Is it possible to love your child too much? A heart-breaking and dramatic novel about the true price of motherhood, perfect for fans of Liane Moriarty and Friend Request.
If Liane Moriarty had written Friend Request . . .
'It's Jenna,' Ark says. 'She's - '
His voice tears off.
One ordinary afternoon, Fairlie Winter receives a devastating phone call - her best friend is dead.
Jenna Rudolph was a devoted mother and wife and has left behind her young son, Henry, and her grief-stricken husband, Ark. The circumstances surrounding Jenna's death, while tragic, seem to be clear-cut yet Fairlie can't shake the feeling that Jenna was hiding something.
And then Fairlie receives a letter. From Jenna. Posted before she died.
The contents of that letter force Fairlie on a journey to discover the truth - a truth that she may not be ready for. Driven by her need for answers, she uncovers a horrifying past of two desperate mothers and the tragic choices they made for their children and she must ask herself, is there such a thing as loving your child too much?
Heart-breaking, tense and dramatic, The Good Mother is about the price of motherhood and the unthinkable things we do in the name of love. Perfect for fans of Liane Moriarty, B A Paris and Friend Request.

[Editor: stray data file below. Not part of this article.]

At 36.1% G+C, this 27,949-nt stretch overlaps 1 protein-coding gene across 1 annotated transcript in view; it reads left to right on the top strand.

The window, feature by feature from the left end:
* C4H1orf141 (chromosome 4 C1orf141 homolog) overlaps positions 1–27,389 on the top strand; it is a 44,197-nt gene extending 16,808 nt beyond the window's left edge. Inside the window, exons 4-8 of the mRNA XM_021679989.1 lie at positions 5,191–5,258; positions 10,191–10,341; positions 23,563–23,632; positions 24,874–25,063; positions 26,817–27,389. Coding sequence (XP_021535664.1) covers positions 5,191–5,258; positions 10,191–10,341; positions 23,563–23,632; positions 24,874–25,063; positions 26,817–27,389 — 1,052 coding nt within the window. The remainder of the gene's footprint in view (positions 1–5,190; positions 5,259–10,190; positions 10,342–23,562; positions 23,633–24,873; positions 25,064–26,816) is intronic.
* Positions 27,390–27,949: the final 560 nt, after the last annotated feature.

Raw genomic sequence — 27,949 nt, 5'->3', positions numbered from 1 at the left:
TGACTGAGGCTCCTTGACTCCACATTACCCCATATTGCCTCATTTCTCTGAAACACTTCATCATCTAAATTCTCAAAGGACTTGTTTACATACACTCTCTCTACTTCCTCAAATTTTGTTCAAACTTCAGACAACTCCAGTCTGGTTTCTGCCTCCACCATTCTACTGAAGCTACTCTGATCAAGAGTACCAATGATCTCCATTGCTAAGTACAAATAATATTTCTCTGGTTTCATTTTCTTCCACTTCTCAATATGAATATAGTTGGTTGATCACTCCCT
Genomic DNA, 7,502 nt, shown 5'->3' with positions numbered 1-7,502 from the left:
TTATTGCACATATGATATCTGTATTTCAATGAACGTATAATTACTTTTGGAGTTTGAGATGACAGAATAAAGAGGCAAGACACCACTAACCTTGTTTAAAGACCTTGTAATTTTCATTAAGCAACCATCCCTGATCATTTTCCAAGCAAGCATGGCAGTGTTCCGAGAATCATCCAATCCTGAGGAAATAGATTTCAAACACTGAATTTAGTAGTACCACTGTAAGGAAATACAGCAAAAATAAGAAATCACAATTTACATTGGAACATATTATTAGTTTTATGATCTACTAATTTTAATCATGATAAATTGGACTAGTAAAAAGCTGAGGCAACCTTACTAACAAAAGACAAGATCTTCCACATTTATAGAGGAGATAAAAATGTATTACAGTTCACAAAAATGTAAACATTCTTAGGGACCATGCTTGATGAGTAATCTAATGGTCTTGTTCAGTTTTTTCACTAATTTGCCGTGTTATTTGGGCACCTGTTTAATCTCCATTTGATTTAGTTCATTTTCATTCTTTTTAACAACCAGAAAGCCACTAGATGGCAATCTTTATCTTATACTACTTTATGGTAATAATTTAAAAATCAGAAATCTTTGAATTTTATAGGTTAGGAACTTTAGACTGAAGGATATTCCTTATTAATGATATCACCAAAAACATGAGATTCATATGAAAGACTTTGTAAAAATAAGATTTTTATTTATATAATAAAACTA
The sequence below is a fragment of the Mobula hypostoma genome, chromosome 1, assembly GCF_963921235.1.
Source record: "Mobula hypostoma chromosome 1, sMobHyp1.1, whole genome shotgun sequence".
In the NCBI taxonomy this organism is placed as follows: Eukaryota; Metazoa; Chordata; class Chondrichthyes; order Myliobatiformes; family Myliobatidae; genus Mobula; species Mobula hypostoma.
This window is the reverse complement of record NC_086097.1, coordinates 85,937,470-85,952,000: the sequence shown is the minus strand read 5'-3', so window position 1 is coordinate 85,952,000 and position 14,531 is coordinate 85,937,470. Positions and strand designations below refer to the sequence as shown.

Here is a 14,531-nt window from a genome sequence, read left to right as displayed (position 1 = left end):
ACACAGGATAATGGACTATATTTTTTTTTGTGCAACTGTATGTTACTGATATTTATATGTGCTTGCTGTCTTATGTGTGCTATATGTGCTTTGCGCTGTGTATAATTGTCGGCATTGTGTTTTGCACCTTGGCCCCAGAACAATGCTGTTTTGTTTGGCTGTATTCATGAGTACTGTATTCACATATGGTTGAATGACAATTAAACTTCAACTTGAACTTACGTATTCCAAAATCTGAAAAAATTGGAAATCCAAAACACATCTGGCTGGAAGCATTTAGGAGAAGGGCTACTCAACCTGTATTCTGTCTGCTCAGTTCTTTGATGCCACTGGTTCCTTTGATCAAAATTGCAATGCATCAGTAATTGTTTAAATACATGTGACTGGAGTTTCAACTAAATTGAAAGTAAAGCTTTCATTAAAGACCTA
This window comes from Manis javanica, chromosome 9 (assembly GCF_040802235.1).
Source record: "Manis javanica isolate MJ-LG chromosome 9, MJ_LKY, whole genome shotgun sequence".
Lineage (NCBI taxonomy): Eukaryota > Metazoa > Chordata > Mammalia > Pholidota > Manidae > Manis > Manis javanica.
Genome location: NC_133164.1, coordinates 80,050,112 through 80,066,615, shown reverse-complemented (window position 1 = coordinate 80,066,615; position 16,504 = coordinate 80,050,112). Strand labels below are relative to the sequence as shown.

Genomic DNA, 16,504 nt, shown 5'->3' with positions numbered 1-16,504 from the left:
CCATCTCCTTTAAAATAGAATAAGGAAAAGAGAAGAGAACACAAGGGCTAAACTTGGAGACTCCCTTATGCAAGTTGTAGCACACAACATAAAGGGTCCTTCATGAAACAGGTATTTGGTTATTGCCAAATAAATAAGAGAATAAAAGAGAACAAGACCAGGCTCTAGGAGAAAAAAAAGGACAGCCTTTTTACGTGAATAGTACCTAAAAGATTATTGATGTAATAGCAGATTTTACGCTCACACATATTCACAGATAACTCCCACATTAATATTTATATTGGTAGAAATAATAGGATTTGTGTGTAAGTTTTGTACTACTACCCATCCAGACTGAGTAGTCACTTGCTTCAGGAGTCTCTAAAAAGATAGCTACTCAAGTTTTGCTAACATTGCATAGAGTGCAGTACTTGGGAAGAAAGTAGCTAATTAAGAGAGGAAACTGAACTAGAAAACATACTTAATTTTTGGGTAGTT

Praise for Kim Lock:
'Filled with twists and surprises - highly recommended' Closer
'Kim Lock knows how to build tension.' Amazon reviewer
'Goes straight in for the jugular' Evening Standard
'I cannot wait for her next book.' Amazon reviewer
'Reminded me of The Husband's Secret by Liane Moriarty' The Book Bag
'A thrilling exploration into family dynamics and the darkness of domestic violence.' Goodreads reviewer
'Gripping and poignant' Kylie Ladd
'Thrilling.' Woman's Day
A great read filled with twists and surprises - highly recommended - Closer
An excellent read and elegantly plotted . . . reminded me of The Husband's Secret by Liane Moriarty - thebookbag.co.uk
Goes straight in for the jugular . . . Tension is built up slowly and deliberately until the dramatic conclusion . . . an author to keep an eye out for - Evening Telegraph